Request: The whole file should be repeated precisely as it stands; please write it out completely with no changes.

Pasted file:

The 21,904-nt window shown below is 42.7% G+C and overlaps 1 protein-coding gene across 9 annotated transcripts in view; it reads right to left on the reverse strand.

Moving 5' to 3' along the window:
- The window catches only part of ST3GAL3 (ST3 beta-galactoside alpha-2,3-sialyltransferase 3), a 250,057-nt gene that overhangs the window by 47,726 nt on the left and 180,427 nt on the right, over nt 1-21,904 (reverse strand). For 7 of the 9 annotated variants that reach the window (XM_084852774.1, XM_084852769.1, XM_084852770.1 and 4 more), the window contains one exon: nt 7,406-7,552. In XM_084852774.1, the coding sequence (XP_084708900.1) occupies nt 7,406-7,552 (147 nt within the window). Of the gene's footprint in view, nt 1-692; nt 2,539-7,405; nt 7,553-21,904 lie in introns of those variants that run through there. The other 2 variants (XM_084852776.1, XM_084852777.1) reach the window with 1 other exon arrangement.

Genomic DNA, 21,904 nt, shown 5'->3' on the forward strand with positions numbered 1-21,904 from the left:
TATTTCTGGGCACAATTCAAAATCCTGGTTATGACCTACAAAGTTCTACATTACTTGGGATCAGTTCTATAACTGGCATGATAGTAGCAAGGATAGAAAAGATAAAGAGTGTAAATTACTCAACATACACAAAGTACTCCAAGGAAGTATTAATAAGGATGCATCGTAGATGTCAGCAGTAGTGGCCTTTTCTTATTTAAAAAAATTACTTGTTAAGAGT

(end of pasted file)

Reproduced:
The 21,904-nt window shown below is 42.7% G+C and overlaps 1 protein-coding gene across 9 annotated transcripts in view; it reads right to left on the reverse strand.

Moving 5' to 3' along the window:
- The window catches only part of ST3GAL3 (ST3 beta-galactoside alpha-2,3-sialyltransferase 3), a 250,057-nt gene that overhangs the window by 47,726 nt on the left and 180,427 nt on the right, over nt 1-21,904 (reverse strand). For 7 of the 9 annotated variants that reach the window (XM_084852774.1, XM_084852769.1, XM_084852770.1 and 4 more), the window contains one exon: nt 7,406-7,552. In XM_084852774.1, the coding sequence (XP_084708900.1) occupies nt 7,406-7,552 (147 nt within the window). Of the gene's footprint in view, nt 1-692; nt 2,539-7,405; nt 7,553-21,904 lie in introns of those variants that run through there. The other 2 variants (XM_084852776.1, XM_084852777.1) reach the window with 1 other exon arrangement.

Genomic DNA, 21,904 nt, shown 5'->3' on the forward strand with positions numbered 1-21,904 from the left:
TATTTCTGGGCACAATTCAAAATCCTGGTTATGACCTACAAAGTTCTACATTACTTGGGATCAGTTCTATAACTGGCATGATAGTAGCAAGGATAGAAAAGATAAAGAGTGTAAATTACTCAACATACACAAAGTACTCCAAGGAAGTATTAATAAGGATGCATCGTAGATGTCAGCAGTAGTGGCCTTTTCTTATTTAAAAAAATTACTTGTTAAGAGT